8. Anterior to oval window lies a hook-like projection called the processus cochleariformis for tendon of tensor tympani. The cochleariform process marks the level of the Genu of the facial nerve which is an important landmark for surgery of the facial nerve.
  9. Medial to the pyramid is a deep recess called sinus tympani which is bounded by the subiculum below and the ponticulus above. It is the most inaccessible site in the middle ear & mastoid.

Contents of tympanic cavity

Contents of middle ear (tympanic cavity) are:-

  1. Ear ossicles Malleus, incus, stapes
  2. Muscles Tensor tympani, stapedius
  3. Chorda tympani
  4. Tympanic plexus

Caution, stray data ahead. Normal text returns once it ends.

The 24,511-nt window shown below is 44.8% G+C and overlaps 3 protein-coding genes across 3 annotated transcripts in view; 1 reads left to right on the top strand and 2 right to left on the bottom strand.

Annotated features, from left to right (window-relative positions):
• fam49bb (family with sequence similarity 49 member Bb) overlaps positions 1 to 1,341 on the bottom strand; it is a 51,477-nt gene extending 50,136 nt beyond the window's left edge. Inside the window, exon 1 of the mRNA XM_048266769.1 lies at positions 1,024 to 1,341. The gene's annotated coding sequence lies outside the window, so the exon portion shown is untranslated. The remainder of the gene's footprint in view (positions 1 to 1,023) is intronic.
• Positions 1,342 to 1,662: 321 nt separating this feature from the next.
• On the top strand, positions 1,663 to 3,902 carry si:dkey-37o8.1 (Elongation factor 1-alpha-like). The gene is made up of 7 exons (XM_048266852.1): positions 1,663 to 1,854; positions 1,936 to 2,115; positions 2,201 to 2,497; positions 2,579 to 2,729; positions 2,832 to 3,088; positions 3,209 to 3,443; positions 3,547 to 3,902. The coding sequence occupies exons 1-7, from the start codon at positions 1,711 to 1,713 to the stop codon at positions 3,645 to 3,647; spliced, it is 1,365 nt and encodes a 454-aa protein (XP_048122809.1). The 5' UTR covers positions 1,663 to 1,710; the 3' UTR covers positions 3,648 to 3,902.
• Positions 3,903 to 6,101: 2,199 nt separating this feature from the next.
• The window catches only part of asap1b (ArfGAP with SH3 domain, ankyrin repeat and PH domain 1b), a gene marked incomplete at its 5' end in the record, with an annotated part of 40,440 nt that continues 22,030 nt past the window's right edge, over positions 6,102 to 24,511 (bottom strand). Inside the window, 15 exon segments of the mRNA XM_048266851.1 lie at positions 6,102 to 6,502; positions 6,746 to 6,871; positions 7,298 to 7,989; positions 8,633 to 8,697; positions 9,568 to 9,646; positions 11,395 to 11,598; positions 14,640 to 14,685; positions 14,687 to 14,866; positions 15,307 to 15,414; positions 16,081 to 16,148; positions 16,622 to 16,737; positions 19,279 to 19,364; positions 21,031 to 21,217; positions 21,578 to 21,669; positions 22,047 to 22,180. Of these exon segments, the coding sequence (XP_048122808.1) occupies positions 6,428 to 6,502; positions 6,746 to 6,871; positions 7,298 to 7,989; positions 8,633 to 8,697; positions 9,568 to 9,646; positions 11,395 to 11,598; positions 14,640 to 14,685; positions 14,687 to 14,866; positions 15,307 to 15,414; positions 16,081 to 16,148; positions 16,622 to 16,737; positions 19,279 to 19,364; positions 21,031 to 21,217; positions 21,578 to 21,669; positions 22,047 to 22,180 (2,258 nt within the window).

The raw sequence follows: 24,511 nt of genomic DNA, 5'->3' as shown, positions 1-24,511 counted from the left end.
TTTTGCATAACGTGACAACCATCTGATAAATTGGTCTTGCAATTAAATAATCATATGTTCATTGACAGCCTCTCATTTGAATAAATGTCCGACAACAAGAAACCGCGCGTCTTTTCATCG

Ossicles of middle ear

Middle ear contains three ear ossicles (from lateral to medial):- Malleus, incus and stapes. The ossicles transmit sound vibrations from the large tympanic membrane into the small oval window, at a huge mechanical advantage.

The malleus articulates with incus, which in turn articulates with the stapes. Types of joint are;-

  1. The incudomalleolar joint Saddle type of synovial.
  2. The incudo-stapedial joint Ball & socket type of synovial. 

Stapes foot plate is held in the oval window by annular ligament.

Tympanic cavity has two muscles:


Nerve supply of middle ear

The nerve supply of middle ear is derived from tympanic plexus which lies over the promontory. The inferior ganglion of the glossopharyngeal nerve gives off the tympanic nerve which enters the middle ear through the tympanic canaliculus and takes part in formation of the tympanic plexus on the medial wall of middle ear. This distributes its fibres to the middle ear, and also to the auditory tube, mastoid antrum and air cells.


Mastoid antrum